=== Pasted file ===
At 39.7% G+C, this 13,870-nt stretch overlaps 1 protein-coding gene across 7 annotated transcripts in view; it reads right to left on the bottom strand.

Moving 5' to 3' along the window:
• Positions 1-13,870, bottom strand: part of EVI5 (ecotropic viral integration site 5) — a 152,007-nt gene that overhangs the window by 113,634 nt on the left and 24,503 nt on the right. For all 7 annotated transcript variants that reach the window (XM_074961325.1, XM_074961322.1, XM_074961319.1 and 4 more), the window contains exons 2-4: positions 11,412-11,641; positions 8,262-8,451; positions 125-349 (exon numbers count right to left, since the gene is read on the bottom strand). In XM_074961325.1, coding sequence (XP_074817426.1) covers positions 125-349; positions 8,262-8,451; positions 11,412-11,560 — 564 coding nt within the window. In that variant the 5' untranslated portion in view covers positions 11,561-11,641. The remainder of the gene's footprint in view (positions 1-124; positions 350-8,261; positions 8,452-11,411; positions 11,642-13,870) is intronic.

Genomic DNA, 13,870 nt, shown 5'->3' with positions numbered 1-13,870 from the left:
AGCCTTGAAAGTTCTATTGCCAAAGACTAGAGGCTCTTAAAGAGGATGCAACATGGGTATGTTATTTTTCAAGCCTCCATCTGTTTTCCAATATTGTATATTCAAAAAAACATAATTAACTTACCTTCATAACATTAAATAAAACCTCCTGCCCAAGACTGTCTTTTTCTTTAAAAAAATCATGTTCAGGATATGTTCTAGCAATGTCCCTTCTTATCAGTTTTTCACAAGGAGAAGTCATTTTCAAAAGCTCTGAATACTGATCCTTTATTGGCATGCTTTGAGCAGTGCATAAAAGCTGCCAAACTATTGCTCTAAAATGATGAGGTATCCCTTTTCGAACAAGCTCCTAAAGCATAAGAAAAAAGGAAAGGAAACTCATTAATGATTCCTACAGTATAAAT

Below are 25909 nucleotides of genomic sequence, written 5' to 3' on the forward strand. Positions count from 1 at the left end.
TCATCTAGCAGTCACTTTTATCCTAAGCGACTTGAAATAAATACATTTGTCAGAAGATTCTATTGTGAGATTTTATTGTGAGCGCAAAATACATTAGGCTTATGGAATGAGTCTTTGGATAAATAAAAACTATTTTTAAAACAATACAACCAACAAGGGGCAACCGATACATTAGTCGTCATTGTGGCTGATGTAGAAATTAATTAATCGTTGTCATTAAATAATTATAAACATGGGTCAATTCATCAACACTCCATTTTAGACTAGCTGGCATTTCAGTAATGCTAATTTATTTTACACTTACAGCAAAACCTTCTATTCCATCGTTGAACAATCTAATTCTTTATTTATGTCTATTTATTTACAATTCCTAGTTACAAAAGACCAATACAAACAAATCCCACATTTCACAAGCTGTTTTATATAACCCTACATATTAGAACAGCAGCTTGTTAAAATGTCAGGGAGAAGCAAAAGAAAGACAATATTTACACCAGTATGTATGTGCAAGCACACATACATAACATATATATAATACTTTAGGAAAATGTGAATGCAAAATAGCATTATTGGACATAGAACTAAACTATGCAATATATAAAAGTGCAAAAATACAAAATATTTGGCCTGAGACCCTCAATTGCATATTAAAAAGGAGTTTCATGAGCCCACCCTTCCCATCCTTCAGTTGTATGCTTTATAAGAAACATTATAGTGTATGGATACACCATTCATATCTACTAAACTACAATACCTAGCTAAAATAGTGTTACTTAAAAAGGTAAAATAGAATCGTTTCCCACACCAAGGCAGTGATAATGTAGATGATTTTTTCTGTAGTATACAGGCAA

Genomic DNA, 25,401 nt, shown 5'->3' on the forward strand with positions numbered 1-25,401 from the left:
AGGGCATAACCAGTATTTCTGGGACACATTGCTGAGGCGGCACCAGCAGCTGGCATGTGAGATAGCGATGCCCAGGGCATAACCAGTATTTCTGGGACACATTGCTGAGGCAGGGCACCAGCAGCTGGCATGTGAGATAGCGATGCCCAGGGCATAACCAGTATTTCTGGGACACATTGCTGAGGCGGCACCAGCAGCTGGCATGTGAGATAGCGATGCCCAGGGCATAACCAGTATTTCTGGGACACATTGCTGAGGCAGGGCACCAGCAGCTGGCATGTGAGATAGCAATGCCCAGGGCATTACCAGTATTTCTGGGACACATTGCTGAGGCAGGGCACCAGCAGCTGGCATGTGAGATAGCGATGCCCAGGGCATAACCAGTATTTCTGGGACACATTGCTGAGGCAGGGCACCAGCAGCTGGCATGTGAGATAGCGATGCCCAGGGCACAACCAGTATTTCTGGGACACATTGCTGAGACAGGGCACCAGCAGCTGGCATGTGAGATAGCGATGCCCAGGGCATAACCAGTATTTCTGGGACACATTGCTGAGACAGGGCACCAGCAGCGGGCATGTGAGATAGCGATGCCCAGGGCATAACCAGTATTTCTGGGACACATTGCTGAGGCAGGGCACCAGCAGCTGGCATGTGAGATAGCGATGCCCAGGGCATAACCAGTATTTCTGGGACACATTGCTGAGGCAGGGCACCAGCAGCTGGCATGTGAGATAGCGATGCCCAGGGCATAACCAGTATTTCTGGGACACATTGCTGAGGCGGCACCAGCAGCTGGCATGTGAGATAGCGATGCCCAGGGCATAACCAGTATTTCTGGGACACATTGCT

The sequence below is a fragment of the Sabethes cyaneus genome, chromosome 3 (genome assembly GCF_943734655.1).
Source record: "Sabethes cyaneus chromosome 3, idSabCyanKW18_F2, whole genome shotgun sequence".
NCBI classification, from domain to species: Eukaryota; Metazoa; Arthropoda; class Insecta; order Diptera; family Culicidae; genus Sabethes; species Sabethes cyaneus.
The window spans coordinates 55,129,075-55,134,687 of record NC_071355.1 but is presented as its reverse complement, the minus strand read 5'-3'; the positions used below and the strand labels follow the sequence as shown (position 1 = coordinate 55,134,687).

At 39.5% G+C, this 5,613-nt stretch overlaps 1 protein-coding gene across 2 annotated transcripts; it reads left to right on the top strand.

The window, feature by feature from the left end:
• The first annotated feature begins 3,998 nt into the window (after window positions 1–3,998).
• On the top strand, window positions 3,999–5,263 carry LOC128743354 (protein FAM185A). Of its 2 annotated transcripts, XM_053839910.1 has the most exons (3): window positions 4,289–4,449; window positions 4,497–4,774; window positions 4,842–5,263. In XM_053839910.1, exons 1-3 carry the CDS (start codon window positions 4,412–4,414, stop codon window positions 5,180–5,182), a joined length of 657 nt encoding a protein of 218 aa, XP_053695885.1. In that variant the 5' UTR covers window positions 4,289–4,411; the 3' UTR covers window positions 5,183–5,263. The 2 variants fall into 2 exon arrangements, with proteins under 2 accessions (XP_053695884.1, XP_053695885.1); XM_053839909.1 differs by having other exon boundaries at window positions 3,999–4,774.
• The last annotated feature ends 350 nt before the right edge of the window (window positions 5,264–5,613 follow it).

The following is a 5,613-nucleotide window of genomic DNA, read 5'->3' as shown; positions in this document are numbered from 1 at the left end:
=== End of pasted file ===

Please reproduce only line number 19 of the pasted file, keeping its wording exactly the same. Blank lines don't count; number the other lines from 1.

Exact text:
The following is a 5,613-nucleotide window of genomic DNA, read 5'->3' as shown; positions in this document are numbered from 1 at the left end: